jump to navigation

New phase in India-China ties May 23, 2015

Posted by jessebuck in : Guest authors, India , comments closed

Vinay Kaura

Despite there being no landmark breakthrough on many contentious issues, Indian Prime Minister Narendra Modi’s third meeting within a year with Chinese President Xi Jinping was fairly successful. The visit was undertaken to improve bilateral relations through sustained high-level engagement with Beijing.

There is no doubt that India-China relations are entering a new phase, where there are amazing benefits of mutual cooperation as well as unbound risks of persistent suspicion. Both Modi and Xi have the task of not only avoiding confrontation between their countries but share “a historic responsibility to turn this relationship into a source of strength for each other”. Indeed both of them seem to be investing their personal reputations in a process of reconciliation, as evident in Xi’s decision last year to first land in Modi’s hometown of Ahmadabad before heading to New Delhi, and Modi’s decision to first land in Xi’s home province of Shaanxi before going on to Beijing and Shanghai. The ‘most powerful selfie’ moment of the two prime ministers in Beijing seemed to make diplomacy look exciting and engaging. Would these personal gestures help in a dramatic turnaround in the bilateral relationship full of mutual suspicion, distrust and hostility? The answer lies in their ability to address the long-held negative perceptions of each other.

China’s meteoric rise into the front ranks of the leading powers has set in motion a fundamental shift in the global distribution of political and economic power. China continues to amaze the world, including India, by achieving one success after another. It is no longer a rising power; it has risen on a scale unparalleled in the modern world. China’s impressive resurgence as a great power constitutes a remarkable change in the politics of India-China relations as well. As neighbours, as trading partners, and as regional powers with conflicting geopolitical priorities, the China-India relationship has become increasingly complex.

(more…)

Book review: Water Security in India: Hope, Despair, and the Challenges of Human Development May 14, 2015

Posted by southasiamasala in : Guest authors, India , comments closed

Paula Hanasz

Review of Water Security in India: Hope, Despair, and the Challenges of Human Development, by Vandana Asthana and A. C. Shukla (Bloomsbury, 2014).

Hope and despair are the themes of Water Security in India according to the book’s subtitle. Despair is obvious; there are so many issues and instances of water insecurity, the wicked problem of addressing them all seems overwhelming. But there are flickers of hope in the water security story too. As this book shows, for every flood or drought there is growing environmental consciousness; for all the pollution and spread of water-borne disease there is rapid technological advancement; for every time water-dependent livelihoods are threatened there are improvements in the legislative and institutional governance of water resource, etc.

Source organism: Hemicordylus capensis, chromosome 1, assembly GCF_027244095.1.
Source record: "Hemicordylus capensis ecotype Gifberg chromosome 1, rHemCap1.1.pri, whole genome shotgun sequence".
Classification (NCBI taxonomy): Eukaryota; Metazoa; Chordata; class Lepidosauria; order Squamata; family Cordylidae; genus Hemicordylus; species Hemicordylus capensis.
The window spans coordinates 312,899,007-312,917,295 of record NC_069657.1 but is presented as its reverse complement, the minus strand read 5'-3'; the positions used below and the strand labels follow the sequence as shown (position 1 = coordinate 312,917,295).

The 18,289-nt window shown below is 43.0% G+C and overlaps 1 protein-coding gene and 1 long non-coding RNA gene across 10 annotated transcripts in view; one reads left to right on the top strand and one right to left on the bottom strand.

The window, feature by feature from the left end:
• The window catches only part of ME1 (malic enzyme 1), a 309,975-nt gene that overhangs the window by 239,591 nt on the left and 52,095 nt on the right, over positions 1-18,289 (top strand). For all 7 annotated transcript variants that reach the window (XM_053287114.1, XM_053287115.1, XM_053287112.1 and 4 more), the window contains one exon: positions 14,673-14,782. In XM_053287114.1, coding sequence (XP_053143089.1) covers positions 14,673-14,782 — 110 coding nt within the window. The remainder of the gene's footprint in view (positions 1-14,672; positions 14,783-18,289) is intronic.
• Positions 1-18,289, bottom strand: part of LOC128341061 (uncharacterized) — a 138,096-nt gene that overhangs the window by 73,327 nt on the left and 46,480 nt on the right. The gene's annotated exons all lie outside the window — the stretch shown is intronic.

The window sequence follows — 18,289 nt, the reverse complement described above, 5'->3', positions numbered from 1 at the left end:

Water Security in India is a methodical compilation of all these issues and more. It begins by describing water security issues in agriculture and irrigation, then moves on to industrialisation/urbanisation; climate change; governance; privatisation; interstate disputes; and national security. It concludes with suggestions for improving water management practice and instances of progress occurring.9781441115119

(more…)

Classquake: What the global media missed in Nepal earthquake coverage May 8, 2015

Posted by nishankmotwani in : Guest authors, Nepal , comments closed

Andrew Nelson

As the world comes to terms with Nepal’s earthquake and media outlets start shifting their gaze elsewhere, it is worth analyzing how the global English media covered the disaster – and what they missed. This was a “classquake” as much as a natural disaster, a point missed amid the dramatic descriptions and heart-rending videos.

Initially, attention was focused on Nepal’s recognizable symbols,Kathmandu’s world heritage sites, and victims at the Mt. Everest base camp leaving several commentators on Twitter to criticize the media for its “orientalist gaze” and “disaster porn” while under-reporting where the devastation was more extensive: rural Nepal.

A man walks past collapsed buildings after an earthquake last week in Kathmandu, Nepal, May 3, 2015. REUTERS/Danish Siddiqui      TPX IMAGES OF THE DAY      - RTX1BAO5

A man walks past collapsed buildings after an earthquake last week in Kathmandu, Nepal, May 3, 2015. REUTERS/Danish Siddiqui

The media’s attention to Kathmandu valley and Everest was as much a product of orientalism, that is, the West’s patronizing or romanticized perceptions of “the East,” as it was a reflection of disconnect between the capital and the (non-mountaineering) hinterland. (more…)